By Mmakgantsi Mafojane
As interest in Africa has increased in recent years, the presidential elections in Nigeria have come to gain global attention. And at a time when many African countries are making strides toward consolidating their democracies—holding repeated successful elections with peaceful transfers of power—the postponement of elections in the continent’s richest and most populous country raises a number of concerns.
High Potential for Post-Election Violence
The 2015 elections will be a high stakes affair where longstanding tensions are likely to play out. The threat of post-election violence in the event of a Goodluck Jonathan victory is considerable and driven by a host of factors, including ethnic, religious, and regional tensions. The fact that the 2015 elections will be the most closely contested race to date is likely to heighten tensions with longtime supporters of opposition candidate, Muhammadu Buhari, and his All Progressives Congress (APC), already expressing suspicion that fraud and vote rigging will have played a role should incumbent Jonathan win.
Fear of post-election violence is also high due to the particularly acerbic tone of the campaign, especially at the state level. A February 17 attack on an APC rally in Okrika, Rivers State, deep in the country's southern oil region, as well as the subsequent blaming of Jonathan’s People Democratic Party (PDP) demonstrates just how volatile the election situation is throughout Nigeria.
In addition, reports of APC groups claiming that PDP governors wish Buhari dead, or are “considering snipers,” can only heighten tension—regardless of their veracity. As a result, while both Jonathan and Buhari have signed an accord committed to keeping the peace during and after elections, some degree of election-related violence is to be expected.
Free and Fair Elections?
Nigeria's elections have historically been plagued by widespread fraud and numerous irregularities. In 2011, these were significantly reduced as amendments were made to both the country's Electoral Act and the constitution. These recommendations were designed to not only limit opportunities for irregularities but to improve confidence in future elections. And while many Nigerians felt that these reforms had improved transparency and credibility in 2011, election irregularities continue to be a problem. In fact, in a recent poll, just 32 percent of the population expressed faith in the Independent National Electoral Commission (INEC). Warranted or not, the recent postponement of elections has raised further questions about the body's independence and credibility as the delay is seen to favor the ruling party.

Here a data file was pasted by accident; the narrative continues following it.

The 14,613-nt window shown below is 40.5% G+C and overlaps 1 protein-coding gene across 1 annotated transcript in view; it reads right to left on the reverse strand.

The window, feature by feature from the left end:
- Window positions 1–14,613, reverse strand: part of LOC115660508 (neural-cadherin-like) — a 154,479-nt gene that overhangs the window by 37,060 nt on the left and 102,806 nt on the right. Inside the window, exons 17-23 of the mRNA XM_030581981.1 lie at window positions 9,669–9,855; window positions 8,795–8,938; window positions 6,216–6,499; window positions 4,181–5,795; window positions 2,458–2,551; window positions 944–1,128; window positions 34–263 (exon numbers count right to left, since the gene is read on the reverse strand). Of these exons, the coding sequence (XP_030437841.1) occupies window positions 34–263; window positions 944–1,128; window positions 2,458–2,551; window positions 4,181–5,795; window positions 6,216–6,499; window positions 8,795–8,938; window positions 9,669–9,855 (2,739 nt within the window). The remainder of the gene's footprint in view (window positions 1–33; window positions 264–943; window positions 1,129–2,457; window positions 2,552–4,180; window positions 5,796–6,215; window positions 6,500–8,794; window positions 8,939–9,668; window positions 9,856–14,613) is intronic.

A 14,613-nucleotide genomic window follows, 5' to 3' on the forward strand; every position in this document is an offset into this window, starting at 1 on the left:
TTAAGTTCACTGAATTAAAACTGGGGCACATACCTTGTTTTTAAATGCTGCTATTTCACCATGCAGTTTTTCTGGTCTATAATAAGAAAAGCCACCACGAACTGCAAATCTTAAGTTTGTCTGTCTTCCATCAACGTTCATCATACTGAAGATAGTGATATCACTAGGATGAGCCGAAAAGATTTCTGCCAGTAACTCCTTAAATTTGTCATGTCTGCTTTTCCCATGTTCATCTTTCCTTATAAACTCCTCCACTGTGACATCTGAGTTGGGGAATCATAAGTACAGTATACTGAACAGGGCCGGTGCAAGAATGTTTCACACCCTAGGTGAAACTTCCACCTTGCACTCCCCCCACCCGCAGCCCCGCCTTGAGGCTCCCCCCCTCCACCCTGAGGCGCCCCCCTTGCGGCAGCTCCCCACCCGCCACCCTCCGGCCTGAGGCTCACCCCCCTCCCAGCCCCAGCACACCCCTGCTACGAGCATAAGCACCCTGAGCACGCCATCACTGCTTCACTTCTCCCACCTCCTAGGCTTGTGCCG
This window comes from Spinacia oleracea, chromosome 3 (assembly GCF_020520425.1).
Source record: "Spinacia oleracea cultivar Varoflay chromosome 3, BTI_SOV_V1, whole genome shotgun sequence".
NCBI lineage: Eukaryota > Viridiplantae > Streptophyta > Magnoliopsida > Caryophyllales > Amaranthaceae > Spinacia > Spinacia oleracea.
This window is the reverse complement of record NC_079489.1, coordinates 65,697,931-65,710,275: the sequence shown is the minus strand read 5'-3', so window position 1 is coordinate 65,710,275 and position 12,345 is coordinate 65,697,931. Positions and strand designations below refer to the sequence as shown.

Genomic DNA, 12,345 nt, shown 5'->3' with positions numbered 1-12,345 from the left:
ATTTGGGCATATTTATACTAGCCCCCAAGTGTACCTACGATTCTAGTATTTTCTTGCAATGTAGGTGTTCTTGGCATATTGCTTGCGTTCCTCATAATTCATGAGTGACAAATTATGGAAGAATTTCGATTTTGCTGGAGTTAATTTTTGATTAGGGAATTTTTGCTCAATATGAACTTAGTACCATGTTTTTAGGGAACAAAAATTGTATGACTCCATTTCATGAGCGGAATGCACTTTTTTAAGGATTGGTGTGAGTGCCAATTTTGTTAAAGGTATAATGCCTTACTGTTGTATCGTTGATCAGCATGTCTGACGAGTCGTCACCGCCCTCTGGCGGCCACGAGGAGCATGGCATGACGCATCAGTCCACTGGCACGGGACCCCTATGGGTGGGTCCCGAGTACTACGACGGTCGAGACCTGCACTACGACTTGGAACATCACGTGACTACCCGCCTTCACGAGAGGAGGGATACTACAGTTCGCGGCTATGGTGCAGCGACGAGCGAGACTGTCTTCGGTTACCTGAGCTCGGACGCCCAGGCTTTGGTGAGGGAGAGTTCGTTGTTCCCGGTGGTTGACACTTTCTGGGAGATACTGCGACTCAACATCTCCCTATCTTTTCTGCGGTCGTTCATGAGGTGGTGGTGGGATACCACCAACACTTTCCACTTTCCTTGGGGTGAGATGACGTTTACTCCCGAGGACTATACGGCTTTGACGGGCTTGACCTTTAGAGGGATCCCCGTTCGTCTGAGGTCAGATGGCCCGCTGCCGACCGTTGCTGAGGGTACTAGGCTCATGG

Two of INEC’s major challenges have been the distribution of Permanent Voter Cards (PVC) and the ensuring of secure voting sites to people displaced by the conflict with the jihadist insurgency Boko Haram. With over one million internally displaced persons (IDPs) from the largely opposition-supporting region, concerns have been raised that they will be unable to cast their ballots in secure environments. While INEC initially said postponement would be unnecessary, the security situation was ultimately cited as the reason elections would be postponed. However, many believe that the postponement decision was made under pressure from the PDP, who seems most likely to benefit from such a delay. As a result, the INEC's credibility has taken a hit. Further delays in voting will undoubtedly undercut any remaining confidence in the Commission.
The Threat of Boko Haram
Among the biggest concerns surrounding the 2015 elections is the fear of escalating attacks by Boko Haram both during and following elections. Over the last year, attacks by the group have intensified in both scale and frequency, and Boko Haram leadership has pledged to interrupt elections.
While the insurgents pose a very real security threat to the country, many have pointed to the manner in which political leaders have used the insurgency in the northeast to gain political capital. In early February, protesters in Abuja called on INEC not to bow to pressure and postpone elections with many believing that the postponement is designed more to buy the PDP time to strengthen their campaign, than to make inroads against Boko Haram. And while the government has taken a stronger line against Boko Haram since the postponement, recently reclaiming the city of Baga, the likelihood that a six-week offensive will calm the deeply unstable region remains to be seen.
Issues Surrounding a Further Postponement
While highly contentious, the postponement falls within the ambit of the constitution as well as the Electoral Act. With the undeniable threat posed by Boko Haram, INEC can be considered to have acted within its mandate. However, numerous questions have arisen as to what the implications may be if the security situation in the North East still remains after six weeks. According to the constitution, the deadline for the conduct of elections is 30 days prior to the latest possible handover date of May 29, 2015. As a result, a second postponement to any date after April 29 will be in direct violation of the constitution and call into question Jonathan use, or perhaps abuse, of political power.